Growing up in Lowville, New York, about 100 miles from Syracuse, Scott Bingle ’20 covered his bedroom in Syracuse University memorabilia. The Syracuse logo was painted on one wall, and another wall prominently displayed a picture of the University’s mascot, Otto, and a jersey of Gerry McNamara, a former guard for the men’s basketball team.
Despite his attachment to the University, Bingle wasn’t sure he wanted to attend a college so close to home. “I thought I wanted to go somewhere new,” explains the advertising and marketing management dual major, who is earning degrees through the S.I. Newhouse School of Public Communications and the Martin J. Whitman School of Management.
Bingle had a custom T-shirt business in high school and loved art, so it made sense to pursue studies in advertising. “Advertising seemed like an intersection of art and business,” Bingle explains. “It’s compelling to see these big, powerful brands express themselves.” He soon realized that Syracuse, the school in his backyard, had everything he wanted.
After growing up in such a small town, Bingle felt intimidated when he first got to campus. “I was meeting people from all over the country and the world. I felt very much on the outside looking in,” he says. Eventually, he came to realize that the next four years were up to him, and he was determined to make the most of his experience at Syracuse.
Bingle was lucky to have what he calls his “aha” moment early in his college career. His second advertising class, The Big Idea in Advertising, taught by Professor Brian Sheehan, solidified his chosen major. One of his projects was researching a product for an advertising pitch. Bingle chose cameras. He spent time in a camera store learning about the products and the customers’ demands, attended camera club meetings and interviewed photographers.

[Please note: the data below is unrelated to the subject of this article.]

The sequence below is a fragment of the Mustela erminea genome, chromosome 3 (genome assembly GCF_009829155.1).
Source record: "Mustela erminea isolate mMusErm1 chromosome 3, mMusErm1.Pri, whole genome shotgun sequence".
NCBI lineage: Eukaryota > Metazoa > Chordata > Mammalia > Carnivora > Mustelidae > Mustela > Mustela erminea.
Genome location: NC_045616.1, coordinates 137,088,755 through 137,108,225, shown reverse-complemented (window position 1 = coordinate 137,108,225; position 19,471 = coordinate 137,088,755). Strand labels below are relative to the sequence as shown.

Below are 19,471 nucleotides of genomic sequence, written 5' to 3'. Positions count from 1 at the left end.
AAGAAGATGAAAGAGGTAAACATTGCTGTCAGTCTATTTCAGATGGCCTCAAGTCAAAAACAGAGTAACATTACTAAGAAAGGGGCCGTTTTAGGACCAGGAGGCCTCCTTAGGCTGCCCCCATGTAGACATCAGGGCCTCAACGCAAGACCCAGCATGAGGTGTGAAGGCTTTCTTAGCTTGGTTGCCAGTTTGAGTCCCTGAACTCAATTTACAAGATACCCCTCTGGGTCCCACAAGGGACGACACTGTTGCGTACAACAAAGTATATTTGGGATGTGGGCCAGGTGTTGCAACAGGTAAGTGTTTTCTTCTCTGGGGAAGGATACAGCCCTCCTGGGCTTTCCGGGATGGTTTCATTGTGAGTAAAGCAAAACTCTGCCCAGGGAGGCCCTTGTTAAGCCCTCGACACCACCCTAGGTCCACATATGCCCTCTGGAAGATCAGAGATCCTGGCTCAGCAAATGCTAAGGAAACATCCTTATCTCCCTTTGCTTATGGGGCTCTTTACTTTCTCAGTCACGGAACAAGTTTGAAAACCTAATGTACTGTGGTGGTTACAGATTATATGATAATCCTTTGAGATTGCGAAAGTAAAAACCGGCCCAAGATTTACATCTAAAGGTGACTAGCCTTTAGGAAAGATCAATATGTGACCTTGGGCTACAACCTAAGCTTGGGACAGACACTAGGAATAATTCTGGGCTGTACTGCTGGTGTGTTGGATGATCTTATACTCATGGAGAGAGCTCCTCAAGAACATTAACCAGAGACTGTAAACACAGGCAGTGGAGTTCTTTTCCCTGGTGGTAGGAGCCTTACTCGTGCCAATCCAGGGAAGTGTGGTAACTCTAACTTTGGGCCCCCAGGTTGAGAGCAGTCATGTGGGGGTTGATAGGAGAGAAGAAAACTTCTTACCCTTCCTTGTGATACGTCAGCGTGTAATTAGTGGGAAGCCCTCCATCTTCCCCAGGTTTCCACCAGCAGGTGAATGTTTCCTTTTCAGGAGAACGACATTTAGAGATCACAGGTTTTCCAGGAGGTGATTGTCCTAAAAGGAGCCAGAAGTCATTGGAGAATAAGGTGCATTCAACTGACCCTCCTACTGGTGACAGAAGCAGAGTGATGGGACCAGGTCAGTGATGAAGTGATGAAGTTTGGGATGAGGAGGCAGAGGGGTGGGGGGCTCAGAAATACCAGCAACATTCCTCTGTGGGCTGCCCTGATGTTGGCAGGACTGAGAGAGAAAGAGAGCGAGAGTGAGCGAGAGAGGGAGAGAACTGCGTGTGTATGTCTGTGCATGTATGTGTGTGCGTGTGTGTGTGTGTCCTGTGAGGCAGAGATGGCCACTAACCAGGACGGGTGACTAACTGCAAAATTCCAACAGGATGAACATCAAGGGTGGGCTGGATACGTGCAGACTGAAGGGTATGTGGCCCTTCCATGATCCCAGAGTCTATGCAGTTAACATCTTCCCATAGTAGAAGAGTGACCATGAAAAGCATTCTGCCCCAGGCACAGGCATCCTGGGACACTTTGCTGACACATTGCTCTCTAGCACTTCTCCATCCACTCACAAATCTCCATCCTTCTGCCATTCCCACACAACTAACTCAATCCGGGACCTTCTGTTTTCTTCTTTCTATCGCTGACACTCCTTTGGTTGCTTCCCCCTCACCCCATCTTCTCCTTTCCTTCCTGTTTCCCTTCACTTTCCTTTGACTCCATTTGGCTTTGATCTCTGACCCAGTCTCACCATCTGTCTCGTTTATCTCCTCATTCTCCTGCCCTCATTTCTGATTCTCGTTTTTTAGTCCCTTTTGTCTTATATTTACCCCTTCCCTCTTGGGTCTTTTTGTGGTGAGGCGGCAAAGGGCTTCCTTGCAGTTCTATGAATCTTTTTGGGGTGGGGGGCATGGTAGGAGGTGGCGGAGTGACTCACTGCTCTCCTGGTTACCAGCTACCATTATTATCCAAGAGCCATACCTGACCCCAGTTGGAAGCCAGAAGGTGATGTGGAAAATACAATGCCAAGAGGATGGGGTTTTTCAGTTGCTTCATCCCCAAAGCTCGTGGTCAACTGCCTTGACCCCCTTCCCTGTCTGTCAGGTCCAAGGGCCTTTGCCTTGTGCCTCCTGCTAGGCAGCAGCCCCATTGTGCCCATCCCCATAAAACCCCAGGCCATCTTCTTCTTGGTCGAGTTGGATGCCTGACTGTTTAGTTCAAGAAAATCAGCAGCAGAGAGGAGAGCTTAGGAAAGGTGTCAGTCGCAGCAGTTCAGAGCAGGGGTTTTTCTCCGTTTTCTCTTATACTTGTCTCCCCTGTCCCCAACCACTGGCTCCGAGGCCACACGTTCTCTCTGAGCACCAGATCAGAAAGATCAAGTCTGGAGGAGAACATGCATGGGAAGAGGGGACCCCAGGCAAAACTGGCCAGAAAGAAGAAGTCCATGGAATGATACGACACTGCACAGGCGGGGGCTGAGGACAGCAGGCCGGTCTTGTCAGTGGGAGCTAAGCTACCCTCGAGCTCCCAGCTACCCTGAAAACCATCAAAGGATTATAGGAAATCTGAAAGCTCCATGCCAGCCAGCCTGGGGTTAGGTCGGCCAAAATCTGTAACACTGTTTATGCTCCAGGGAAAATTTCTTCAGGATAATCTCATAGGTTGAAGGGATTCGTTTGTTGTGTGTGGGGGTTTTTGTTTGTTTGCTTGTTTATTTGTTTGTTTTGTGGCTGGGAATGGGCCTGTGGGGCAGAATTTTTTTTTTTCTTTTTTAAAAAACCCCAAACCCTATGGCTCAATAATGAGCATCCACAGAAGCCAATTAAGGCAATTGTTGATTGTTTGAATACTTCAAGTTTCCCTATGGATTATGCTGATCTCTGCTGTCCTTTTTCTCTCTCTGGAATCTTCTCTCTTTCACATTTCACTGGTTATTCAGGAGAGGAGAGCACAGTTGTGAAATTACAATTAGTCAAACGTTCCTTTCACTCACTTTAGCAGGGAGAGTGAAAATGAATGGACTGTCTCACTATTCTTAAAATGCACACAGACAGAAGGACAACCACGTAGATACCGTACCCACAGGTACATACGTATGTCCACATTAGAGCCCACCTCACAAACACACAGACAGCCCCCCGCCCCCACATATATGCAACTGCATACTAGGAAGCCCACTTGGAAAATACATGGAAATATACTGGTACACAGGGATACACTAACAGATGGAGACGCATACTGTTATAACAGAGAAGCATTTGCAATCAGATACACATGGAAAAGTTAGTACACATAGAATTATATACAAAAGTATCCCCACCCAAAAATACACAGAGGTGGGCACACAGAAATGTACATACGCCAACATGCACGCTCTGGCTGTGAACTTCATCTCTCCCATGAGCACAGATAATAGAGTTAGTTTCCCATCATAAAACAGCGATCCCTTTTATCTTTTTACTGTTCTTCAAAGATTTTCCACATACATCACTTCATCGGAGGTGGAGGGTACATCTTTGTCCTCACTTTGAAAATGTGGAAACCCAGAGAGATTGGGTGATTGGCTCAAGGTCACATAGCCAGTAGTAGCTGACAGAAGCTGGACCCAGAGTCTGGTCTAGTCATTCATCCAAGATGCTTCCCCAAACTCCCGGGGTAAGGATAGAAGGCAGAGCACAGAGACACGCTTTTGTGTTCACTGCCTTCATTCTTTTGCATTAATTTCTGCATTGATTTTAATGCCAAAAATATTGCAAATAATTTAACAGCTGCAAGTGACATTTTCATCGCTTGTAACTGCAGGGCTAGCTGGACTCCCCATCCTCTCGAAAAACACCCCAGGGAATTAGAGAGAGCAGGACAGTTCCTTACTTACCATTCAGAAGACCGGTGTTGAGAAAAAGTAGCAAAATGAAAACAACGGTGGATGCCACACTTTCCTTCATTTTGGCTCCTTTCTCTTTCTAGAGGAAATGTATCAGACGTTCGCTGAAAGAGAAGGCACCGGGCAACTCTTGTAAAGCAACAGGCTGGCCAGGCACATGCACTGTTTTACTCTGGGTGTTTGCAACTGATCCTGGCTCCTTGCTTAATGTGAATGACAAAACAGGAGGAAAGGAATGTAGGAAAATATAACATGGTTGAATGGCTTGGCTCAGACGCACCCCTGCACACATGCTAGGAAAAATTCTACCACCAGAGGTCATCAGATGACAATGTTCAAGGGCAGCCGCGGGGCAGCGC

Bingle’s enthusiasm is palpable as he leans forward in his chair to explain why that class was his most inspiring: “It was the first time I was really challenged to go above and beyond in my research. I knew then it was what I loved. It was a lot of work but because I loved it, it didn’t really feel like work.”
On-Campus Organizations and Involvement
Bingle has immersed himself in his chosen field, earning the Harry D. Meyers Memorial Prize in Advertising in 2019 and assuming leadership positions in a list of organizations that could make your head spin.
He recently completed his tenure as president of TNH Agency, the largest student-run advertising agency in the country, based at Newhouse. Students from four schools and colleges create campaigns for such local clients as Dinosaur Bar-B-Que and J Michael Shoes, and national brands that include Twix, Tide and Krispy Kreme.
Bingle currently serves as chief executive officer of Syracuse’s American Advertising Federation National Student Advertising Competition team. This premier college advertising and marketing competition provides college students with the chance to create a strategic ad campaign for a corporate client. The team develops a marketing plan and pitches their work to advertising professionals.
He is also a mentee with Newhouse 44, an alumni networking and mentorship group that seeks to elevate the Newhouse brand by working on alumni programming.